Friday, 3 October 2014

A Song for Ella Grey, David Almond

Pages: 293
Publisher: Hodder
Release Date: 2nd October 2014
Edition: UK e-proof, NetGalley review copy

Other Titles by this Author: Skellig, Clay, My Name is Mina, Jackdaw Summer, The Fire Eaters, The True Tale of the Monster Billy Dean, The Tightrope Walkers and many more

‘I’m the one who’s left behind. I’m the one to tell the tale. I knew them both... knew how they lived and how they died.’

Claire is Ella Grey’s best friend. She’s there when the whirlwind arrives on the scene: catapulted into a North East landscape of gutted shipyards; of high arched bridges and ancient collapsed mines. She witnesses a love so dramatic it is as if her best friend has been captured and taken from her. But the loss of her friend to the arms of Orpheus is nothing compared to the loss she feels when Ella is taken from the world. This is her story – as she bears witness to a love so complete, so sure, that not even death can prove final.

The novels of David Almond promise stories of love, magic and awe-inspiring prose; he is a national treasure after all. And I’d definitely say A Song for Ella Grey delivered.

It was about two paragraphs into the novel that I had to tweet about how mind-bendingly beautiful the writing in this book is. Claire was telling me the story of Ella and Orpheus and she was almost daring me to stay until the sad, sad end. Set in the North of England, the dialect that Almond used consistently throughout the novel sets a solid voice for Claire, Ella, Orpheus and the rest of the characters. Although it can be one that’s a little hard to understand for those not familiar with it (I pity the poor Americans reading this...), it brought the novel alive, especially with the descriptions of the cities and beaches of the north east.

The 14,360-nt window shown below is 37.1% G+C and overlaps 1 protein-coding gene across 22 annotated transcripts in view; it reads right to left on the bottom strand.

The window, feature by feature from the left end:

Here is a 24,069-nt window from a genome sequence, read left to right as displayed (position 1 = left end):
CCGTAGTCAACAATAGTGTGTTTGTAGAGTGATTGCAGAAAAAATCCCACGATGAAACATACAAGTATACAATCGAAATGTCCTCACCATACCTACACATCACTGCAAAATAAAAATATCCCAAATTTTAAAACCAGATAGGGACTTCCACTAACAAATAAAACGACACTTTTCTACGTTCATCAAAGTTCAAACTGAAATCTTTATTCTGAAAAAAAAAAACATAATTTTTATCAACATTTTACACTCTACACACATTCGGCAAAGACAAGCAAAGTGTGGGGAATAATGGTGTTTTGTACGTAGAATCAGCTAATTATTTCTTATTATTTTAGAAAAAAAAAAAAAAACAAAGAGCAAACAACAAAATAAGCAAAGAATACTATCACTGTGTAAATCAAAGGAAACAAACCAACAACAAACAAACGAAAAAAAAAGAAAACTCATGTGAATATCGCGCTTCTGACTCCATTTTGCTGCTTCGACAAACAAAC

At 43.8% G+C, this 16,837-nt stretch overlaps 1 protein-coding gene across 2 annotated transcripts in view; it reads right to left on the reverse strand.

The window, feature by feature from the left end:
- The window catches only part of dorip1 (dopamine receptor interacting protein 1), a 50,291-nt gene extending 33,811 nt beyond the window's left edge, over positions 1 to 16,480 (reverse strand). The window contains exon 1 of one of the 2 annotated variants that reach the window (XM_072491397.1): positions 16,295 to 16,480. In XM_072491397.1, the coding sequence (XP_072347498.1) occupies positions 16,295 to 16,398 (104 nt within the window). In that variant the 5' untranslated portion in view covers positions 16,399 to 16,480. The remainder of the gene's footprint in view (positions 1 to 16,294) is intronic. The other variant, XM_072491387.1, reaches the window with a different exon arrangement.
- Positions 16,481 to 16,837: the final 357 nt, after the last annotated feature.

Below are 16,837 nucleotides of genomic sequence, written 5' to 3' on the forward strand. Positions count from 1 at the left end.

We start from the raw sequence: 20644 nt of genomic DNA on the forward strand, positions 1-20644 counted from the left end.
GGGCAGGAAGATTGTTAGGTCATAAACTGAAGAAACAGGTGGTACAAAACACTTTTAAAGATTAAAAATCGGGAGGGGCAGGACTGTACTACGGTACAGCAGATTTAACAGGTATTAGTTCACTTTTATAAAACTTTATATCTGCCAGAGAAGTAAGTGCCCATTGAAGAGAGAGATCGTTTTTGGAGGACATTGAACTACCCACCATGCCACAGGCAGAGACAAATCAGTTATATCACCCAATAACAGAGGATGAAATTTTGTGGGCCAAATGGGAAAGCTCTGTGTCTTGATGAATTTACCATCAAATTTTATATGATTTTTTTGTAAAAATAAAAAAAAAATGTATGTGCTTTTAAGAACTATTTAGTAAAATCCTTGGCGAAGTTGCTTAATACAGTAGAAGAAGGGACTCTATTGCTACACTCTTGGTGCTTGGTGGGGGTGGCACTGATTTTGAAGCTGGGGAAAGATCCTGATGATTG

The rugged, industrial, abandoned beauty of Ella and Claire home city is wonderful. It brings a fitting sense of greyed melancholy to the story and almost preludes the death of Ella as well as contrasts the bright, vivid colours that you should imagine when you come in contact with a Greek myth. A Song for Ella Grey is a retelling of Orpheus and Eurydice, and it actually follows pretty spot on. Other than being set in modern England and changing Eurydice’s name to Ella, of course. I love retellings of classics myths and legends; I think it’s a wonderful way to introduce these stories to people who otherwise wouldn’t know them, or think to seek them out.

A Song for Ella Grey is a beautiful, intense and wonderfully strange novel from David Almond. My words can’t do it anywhere near justice so you should just go and read it instead.

Thanks to Hodder and NetGalley for the review copy.


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